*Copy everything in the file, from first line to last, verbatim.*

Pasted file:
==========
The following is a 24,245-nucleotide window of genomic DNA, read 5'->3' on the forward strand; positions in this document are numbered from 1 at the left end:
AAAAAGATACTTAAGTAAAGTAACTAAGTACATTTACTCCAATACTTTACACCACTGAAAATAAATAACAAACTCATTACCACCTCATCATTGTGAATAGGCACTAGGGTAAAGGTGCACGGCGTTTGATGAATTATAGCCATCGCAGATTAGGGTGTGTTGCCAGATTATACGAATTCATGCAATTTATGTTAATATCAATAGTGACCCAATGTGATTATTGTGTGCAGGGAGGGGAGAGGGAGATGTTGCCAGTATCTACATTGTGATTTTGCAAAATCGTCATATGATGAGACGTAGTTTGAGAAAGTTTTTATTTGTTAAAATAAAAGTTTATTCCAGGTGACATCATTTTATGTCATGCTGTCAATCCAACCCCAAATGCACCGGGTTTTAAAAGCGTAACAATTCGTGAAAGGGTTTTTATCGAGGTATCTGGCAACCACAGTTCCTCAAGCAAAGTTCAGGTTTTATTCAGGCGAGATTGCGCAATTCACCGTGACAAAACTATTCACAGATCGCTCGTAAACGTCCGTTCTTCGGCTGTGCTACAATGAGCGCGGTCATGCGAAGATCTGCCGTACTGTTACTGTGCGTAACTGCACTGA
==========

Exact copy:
The following is a 24,245-nucleotide window of genomic DNA, read 5'->3' on the forward strand; positions in this document are numbered from 1 at the left end:
AAAAAGATACTTAAGTAAAGTAACTAAGTACATTTACTCCAATACTTTACACCACTGAAAATAAATAACAAACTCATTACCACCTCATCATTGTGAATAGGCACTAGGGTAAAGGTGCACGGCGTTTGATGAATTATAGCCATCGCAGATTAGGGTGTGTTGCCAGATTATACGAATTCATGCAATTTATGTTAATATCAATAGTGACCCAATGTGATTATTGTGTGCAGGGAGGGGAGAGGGAGATGTTGCCAGTATCTACATTGTGATTTTGCAAAATCGTCATATGATGAGACGTAGTTTGAGAAAGTTTTTATTTGTTAAAATAAAAGTTTATTCCAGGTGACATCATTTTATGTCATGCTGTCAATCCAACCCCAAATGCACCGGGTTTTAAAAGCGTAACAATTCGTGAAAGGGTTTTTATCGAGGTATCTGGCAACCACAGTTCCTCAAGCAAAGTTCAGGTTTTATTCAGGCGAGATTGCGCAATTCACCGTGACAAAACTATTCACAGATCGCTCGTAAACGTCCGTTCTTCGGCTGTGCTACAATGAGCGCGGTCATGCGAAGATCTGCCGTACTGTTACTGTGCGTAACTGCACTGA